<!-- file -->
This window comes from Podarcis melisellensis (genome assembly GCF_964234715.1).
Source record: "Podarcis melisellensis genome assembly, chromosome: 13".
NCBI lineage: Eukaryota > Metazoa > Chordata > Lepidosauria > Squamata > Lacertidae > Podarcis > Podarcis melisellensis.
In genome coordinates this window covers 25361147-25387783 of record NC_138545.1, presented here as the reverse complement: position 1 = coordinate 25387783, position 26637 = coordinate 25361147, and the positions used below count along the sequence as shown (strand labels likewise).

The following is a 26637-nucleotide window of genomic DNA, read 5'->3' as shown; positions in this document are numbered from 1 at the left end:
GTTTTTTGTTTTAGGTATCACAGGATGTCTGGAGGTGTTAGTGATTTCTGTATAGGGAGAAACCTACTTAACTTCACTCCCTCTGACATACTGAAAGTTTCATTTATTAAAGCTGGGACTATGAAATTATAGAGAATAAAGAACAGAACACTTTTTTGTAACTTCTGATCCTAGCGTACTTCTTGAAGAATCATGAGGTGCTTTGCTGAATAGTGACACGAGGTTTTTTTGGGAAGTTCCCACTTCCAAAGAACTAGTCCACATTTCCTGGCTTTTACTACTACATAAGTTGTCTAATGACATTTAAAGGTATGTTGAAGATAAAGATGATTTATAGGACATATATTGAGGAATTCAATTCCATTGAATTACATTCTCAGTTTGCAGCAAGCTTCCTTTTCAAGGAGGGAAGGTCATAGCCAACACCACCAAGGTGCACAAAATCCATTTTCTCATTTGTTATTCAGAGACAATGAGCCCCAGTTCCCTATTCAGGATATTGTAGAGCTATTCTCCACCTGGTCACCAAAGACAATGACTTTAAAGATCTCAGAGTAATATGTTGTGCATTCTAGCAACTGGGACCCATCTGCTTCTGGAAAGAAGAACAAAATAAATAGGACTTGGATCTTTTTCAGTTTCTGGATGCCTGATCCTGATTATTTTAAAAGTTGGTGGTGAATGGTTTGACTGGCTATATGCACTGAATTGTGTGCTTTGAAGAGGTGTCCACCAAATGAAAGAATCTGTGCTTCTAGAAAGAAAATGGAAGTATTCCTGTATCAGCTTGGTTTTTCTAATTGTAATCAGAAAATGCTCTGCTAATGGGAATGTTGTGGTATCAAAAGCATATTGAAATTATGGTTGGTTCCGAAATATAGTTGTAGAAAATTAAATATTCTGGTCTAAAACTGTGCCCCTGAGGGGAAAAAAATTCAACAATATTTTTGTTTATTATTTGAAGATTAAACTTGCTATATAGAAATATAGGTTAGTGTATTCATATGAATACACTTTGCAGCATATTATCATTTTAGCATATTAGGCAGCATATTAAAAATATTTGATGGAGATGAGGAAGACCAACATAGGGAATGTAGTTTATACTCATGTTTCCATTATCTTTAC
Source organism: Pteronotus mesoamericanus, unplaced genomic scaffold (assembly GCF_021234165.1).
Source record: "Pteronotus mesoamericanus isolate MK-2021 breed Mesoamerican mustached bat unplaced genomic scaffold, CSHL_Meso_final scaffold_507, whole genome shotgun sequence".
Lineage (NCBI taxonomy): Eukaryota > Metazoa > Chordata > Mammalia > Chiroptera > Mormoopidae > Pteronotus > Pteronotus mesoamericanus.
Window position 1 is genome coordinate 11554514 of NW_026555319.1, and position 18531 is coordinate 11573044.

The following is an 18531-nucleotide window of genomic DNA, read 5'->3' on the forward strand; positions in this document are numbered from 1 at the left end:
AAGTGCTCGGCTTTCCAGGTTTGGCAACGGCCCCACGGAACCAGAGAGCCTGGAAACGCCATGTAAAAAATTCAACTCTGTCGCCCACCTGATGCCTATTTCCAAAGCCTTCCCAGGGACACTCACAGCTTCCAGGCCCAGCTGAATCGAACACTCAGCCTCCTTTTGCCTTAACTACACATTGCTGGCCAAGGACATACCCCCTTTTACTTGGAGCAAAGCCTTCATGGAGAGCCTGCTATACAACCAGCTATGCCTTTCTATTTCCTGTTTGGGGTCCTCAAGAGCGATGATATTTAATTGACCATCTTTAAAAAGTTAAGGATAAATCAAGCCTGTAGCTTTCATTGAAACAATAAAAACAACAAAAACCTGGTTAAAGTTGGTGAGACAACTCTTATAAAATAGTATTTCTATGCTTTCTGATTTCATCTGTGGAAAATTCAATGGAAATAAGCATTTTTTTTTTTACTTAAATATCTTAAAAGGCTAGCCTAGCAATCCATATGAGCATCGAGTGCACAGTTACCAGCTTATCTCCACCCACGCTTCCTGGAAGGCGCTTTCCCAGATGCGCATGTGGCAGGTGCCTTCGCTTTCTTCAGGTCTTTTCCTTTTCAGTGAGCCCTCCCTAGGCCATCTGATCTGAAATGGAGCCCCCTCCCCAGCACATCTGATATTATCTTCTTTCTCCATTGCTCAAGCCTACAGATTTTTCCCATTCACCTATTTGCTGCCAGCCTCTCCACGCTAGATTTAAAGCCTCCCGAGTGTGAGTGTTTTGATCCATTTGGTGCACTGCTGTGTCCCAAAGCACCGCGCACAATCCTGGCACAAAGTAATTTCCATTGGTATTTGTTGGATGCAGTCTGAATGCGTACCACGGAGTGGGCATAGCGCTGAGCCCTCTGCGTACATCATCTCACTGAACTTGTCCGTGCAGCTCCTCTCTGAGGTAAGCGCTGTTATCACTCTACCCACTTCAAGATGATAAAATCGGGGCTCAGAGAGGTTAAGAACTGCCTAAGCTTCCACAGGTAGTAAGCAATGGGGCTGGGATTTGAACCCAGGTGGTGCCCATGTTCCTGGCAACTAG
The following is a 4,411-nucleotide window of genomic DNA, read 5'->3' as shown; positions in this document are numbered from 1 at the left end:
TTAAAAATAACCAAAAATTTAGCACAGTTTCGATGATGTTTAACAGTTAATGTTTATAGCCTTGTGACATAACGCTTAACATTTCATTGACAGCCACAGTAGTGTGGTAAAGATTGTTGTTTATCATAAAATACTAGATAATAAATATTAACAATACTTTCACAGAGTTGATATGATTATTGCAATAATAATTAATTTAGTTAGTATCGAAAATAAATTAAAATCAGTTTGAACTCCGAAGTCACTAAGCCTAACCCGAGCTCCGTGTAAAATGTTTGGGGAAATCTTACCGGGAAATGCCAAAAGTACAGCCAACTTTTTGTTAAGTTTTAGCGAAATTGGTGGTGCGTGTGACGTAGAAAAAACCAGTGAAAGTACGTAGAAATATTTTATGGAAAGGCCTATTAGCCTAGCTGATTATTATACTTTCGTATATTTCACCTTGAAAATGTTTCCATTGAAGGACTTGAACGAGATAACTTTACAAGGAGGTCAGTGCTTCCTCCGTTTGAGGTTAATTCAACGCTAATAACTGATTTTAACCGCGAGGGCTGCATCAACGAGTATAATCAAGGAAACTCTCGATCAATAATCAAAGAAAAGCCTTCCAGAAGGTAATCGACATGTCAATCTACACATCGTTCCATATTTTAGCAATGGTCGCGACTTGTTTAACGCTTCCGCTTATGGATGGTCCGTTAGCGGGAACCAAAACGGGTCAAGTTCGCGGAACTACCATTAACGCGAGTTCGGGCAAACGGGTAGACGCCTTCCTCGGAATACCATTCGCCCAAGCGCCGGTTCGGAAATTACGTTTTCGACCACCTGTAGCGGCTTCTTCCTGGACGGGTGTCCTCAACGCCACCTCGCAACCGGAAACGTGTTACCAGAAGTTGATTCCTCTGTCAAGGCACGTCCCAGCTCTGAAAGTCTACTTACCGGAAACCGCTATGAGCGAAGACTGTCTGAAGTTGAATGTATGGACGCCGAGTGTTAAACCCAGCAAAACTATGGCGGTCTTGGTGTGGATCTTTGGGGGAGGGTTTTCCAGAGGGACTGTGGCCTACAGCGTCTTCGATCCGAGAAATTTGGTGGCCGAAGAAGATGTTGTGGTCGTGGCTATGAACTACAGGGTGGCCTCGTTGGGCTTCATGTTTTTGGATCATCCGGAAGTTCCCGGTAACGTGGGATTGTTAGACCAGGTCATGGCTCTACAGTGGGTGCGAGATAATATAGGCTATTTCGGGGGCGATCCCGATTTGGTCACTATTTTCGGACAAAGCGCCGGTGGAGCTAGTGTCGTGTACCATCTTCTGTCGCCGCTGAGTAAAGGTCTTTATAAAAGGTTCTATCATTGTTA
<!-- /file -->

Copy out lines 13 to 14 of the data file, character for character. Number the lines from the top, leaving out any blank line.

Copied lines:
The following is a 4,411-nucleotide window of genomic DNA, read 5'->3' as shown; positions in this document are numbered from 1 at the left end:
TTAAAAATAACCAAAAATTTAGCACAGTTTCGATGATGTTTAACAGTTAATGTTTATAGCCTTGTGACATAACGCTTAACATTTCATTGACAGCCACAGTAGTGTGGTAAAGATTGTTGTTTATCATAAAATACTAGATAATAAATATTAACAATACTTTCACAGAGTTGATATGATTATTGCAATAATAATTAATTTAGTTAGTATCGAAAATAAATTAAAATCAGTTTGAACTCCGAAGTCACTAAGCCTAACCCGAGCTCCGTGTAAAATGTTTGGGGAAATCTTACCGGGAAATGCCAAAAGTACAGCCAACTTTTTGTTAAGTTTTAGCGAAATTGGTGGTGCGTGTGACGTAGAAAAAACCAGTGAAAGTACGTAGAAATATTTTATGGAAAGGCCTATTAGCCTAGCTGATTATTATACTTTCGTATATTTCACCTTGAAAATGTTTCCATTGAAGGACTTGAACGAGATAACTTTACAAGGAGGTCAGTGCTTCCTCCGTTTGAGGTTAATTCAACGCTAATAACTGATTTTAACCGCGAGGGCTGCATCAACGAGTATAATCAAGGAAACTCTCGATCAATAATCAAAGAAAAGCCTTCCAGAAGGTAATCGACATGTCAATCTACACATCGTTCCATATTTTAGCAATGGTCGCGACTTGTTTAACGCTTCCGCTTATGGATGGTCCGTTAGCGGGAACCAAAACGGGTCAAGTTCGCGGAACTACCATTAACGCGAGTTCGGGCAAACGGGTAGACGCCTTCCTCGGAATACCATTCGCCCAAGCGCCGGTTCGGAAATTACGTTTTCGACCACCTGTAGCGGCTTCTTCCTGGACGGGTGTCCTCAACGCCACCTCGCAACCGGAAACGTGTTACCAGAAGTTGATTCCTCTGTCAAGGCACGTCCCAGCTCTGAAAGTCTACTTACCGGAAACCGCTATGAGCGAAGACTGTCTGAAGTTGAATGTATGGACGCCGAGTGTTAAACCCAGCAAAACTATGGCGGTCTTGGTGTGGATCTTTGGGGGAGGGTTTTCCAGAGGGACTGTGGCCTACAGCGTCTTCGATCCGAGAAATTTGGTGGCCGAAGAAGATGTTGTGGTCGTGGCTATGAACTACAGGGTGGCCTCGTTGGGCTTCATGTTTTTGGATCATCCGGAAGTTCCCGGTAACGTGGGATTGTTAGACCAGGTCATGGCTCTACAGTGGGTGCGAGATAATATAGGCTATTTCGGGGGCGATCCCGATTTGGTCACTATTTTCGGACAAAGCGCCGGTGGAGCTAGTGTCGTGTACCATCTTCTGTCGCCGCTGAGTAAAGGTCTTTATAAAAGGTTCTATCATTGTTA